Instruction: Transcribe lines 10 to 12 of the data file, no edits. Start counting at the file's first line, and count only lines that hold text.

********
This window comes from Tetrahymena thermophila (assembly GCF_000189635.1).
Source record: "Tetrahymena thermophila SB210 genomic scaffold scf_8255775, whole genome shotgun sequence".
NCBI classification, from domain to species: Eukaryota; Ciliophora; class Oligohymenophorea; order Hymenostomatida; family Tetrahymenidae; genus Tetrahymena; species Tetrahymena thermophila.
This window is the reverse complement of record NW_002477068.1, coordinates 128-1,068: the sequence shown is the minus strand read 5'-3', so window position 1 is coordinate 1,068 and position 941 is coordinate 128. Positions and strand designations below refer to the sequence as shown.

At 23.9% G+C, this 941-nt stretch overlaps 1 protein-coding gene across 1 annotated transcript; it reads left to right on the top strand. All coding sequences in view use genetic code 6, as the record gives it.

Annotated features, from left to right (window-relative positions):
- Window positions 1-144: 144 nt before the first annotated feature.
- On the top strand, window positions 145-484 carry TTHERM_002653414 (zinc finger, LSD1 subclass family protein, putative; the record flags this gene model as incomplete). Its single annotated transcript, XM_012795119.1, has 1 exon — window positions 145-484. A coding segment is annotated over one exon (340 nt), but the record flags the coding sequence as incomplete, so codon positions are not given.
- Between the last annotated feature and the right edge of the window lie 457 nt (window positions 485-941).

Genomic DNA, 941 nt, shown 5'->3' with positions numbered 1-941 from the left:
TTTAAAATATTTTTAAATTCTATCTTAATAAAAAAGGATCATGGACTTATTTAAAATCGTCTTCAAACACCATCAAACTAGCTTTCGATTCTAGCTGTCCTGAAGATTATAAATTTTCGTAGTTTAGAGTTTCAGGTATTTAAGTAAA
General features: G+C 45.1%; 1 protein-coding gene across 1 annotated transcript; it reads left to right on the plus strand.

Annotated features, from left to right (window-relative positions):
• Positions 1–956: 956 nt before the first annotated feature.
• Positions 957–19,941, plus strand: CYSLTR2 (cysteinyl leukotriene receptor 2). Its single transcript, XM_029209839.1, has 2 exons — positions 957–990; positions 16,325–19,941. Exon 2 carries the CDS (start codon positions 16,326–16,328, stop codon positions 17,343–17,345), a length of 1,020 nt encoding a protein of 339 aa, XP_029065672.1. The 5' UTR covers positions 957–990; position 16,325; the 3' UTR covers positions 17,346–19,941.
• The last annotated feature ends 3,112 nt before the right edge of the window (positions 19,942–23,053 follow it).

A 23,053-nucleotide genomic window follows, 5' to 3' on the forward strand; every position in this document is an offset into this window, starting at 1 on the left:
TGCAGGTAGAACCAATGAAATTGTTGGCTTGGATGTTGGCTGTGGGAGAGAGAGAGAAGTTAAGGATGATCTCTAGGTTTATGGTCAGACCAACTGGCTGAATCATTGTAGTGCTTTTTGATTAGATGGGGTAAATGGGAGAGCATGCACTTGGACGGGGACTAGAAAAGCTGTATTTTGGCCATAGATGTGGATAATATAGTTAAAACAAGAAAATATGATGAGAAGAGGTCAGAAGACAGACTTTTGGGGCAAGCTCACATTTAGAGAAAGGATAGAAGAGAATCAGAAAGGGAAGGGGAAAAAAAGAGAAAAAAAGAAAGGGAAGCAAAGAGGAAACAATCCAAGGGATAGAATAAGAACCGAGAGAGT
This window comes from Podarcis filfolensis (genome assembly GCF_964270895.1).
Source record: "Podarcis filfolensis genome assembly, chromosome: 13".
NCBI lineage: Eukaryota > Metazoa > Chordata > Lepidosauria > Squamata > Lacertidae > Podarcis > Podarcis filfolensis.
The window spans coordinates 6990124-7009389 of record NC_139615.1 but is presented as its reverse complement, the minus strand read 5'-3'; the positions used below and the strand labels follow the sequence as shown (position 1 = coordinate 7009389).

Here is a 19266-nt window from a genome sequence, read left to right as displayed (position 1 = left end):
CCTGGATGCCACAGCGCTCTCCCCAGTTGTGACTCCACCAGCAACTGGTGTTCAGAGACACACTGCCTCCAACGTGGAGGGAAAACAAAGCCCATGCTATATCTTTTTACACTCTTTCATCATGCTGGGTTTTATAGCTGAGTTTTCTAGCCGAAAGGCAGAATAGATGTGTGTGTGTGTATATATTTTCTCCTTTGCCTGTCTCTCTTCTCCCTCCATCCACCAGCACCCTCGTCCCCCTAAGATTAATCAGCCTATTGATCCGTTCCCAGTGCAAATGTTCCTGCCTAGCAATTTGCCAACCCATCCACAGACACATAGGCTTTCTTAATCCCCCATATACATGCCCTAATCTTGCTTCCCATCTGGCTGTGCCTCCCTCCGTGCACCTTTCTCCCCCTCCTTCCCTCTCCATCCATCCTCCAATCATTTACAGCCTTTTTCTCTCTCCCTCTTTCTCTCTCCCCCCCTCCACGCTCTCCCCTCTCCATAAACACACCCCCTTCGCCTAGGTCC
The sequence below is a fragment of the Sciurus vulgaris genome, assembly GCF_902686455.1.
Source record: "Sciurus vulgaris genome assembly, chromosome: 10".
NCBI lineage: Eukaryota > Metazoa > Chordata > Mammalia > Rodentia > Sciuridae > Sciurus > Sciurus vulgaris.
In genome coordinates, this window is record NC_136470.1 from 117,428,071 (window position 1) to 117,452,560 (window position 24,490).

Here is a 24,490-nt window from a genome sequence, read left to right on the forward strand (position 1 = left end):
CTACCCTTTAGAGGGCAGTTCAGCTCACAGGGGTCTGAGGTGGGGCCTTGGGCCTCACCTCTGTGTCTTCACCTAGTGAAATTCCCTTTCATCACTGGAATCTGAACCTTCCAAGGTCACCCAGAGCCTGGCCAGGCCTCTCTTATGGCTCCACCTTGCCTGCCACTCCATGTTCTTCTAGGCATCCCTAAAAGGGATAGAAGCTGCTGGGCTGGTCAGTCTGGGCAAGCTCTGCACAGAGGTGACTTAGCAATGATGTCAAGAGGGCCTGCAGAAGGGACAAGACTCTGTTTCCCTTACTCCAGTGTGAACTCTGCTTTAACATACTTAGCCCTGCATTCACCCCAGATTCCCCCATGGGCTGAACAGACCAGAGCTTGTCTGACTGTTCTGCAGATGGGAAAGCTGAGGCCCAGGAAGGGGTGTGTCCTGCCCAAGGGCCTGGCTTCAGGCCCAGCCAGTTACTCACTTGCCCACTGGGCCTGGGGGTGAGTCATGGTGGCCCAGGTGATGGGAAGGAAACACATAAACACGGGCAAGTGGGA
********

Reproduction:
Genomic DNA, 941 nt, shown 5'->3' with positions numbered 1-941 from the left:
TTTAAAATATTTTTAAATTCTATCTTAATAAAAAAGGATCATGGACTTATTTAAAATCGTCTTCAAACACCATCAAACTAGCTTTCGATTCTAGCTGTCCTGAAGATTATAAATTTTCGTAGTTTAGAGTTTCAGGTATTTAAGTAAA
General features: G+C 45.1%; 1 protein-coding gene across 1 annotated transcript; it reads left to right on the plus strand.